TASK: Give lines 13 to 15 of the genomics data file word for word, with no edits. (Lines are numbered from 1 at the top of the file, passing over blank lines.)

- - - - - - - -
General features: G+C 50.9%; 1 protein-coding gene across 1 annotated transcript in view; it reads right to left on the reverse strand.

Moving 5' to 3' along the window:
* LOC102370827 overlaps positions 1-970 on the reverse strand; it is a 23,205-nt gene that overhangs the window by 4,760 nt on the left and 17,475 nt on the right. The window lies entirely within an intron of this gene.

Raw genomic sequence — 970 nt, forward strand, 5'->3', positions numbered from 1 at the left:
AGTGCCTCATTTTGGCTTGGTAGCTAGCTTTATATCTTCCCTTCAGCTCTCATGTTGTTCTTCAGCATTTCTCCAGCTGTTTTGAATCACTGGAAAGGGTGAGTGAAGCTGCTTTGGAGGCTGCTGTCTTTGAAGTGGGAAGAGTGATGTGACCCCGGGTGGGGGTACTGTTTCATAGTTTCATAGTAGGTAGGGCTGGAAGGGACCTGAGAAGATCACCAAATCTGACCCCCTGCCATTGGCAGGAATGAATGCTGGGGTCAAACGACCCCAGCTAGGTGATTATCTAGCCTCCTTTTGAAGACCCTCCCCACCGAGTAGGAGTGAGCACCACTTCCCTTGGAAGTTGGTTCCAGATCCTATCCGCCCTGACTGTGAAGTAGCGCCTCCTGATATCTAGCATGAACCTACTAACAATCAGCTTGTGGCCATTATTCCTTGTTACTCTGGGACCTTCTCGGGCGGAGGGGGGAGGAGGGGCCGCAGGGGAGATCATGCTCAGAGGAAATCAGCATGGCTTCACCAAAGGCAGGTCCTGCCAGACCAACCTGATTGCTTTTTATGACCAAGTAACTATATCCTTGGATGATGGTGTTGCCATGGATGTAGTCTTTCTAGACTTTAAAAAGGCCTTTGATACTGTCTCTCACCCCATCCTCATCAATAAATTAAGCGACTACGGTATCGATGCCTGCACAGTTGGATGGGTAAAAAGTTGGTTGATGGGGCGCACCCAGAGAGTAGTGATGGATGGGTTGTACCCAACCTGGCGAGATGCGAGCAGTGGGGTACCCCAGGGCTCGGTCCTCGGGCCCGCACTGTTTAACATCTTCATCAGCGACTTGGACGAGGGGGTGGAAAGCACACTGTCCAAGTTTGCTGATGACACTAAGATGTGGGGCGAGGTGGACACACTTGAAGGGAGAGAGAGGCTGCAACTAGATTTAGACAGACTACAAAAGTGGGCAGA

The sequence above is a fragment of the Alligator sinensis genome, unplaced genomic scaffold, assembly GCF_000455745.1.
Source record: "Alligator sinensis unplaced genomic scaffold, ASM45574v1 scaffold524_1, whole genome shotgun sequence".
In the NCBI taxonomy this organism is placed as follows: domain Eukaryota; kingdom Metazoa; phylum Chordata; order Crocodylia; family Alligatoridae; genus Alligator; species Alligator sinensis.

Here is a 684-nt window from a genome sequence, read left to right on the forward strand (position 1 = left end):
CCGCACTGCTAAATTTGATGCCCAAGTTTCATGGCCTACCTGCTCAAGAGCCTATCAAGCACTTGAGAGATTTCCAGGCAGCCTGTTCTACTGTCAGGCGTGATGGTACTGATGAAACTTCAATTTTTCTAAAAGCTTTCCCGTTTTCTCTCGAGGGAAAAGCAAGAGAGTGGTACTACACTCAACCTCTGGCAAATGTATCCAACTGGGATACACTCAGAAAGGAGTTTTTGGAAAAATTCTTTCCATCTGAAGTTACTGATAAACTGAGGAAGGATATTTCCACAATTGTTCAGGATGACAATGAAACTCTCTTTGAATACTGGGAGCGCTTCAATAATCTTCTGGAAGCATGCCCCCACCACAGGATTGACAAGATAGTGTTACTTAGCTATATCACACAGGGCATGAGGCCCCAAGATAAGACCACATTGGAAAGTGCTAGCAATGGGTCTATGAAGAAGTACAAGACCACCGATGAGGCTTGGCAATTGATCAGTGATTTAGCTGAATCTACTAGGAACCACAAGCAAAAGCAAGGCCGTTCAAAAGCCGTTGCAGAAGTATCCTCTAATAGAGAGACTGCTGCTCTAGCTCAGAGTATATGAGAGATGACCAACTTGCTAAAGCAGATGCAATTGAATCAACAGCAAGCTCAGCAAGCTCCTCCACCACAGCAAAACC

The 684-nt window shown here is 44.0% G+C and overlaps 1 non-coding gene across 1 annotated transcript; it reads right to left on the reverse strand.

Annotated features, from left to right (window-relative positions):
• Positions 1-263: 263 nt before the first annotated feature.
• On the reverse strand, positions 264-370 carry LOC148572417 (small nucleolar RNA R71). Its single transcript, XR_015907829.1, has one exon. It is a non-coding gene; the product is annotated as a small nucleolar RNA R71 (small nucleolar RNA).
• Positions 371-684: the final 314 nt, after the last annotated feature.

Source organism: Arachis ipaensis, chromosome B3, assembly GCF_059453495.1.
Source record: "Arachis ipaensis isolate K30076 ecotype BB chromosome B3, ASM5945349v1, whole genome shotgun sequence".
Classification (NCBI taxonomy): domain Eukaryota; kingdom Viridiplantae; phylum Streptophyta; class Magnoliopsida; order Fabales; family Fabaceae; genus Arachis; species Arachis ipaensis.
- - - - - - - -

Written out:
• Positions 1-263: 263 nt before the first annotated feature.
• On the reverse strand, positions 264-370 carry LOC148572417 (small nucleolar RNA R71). Its single transcript, XR_015907829.1, has one exon. It is a non-coding gene; the product is annotated as a small nucleolar RNA R71 (small nucleolar RNA).
• Positions 371-684: the final 314 nt, after the last annotated feature.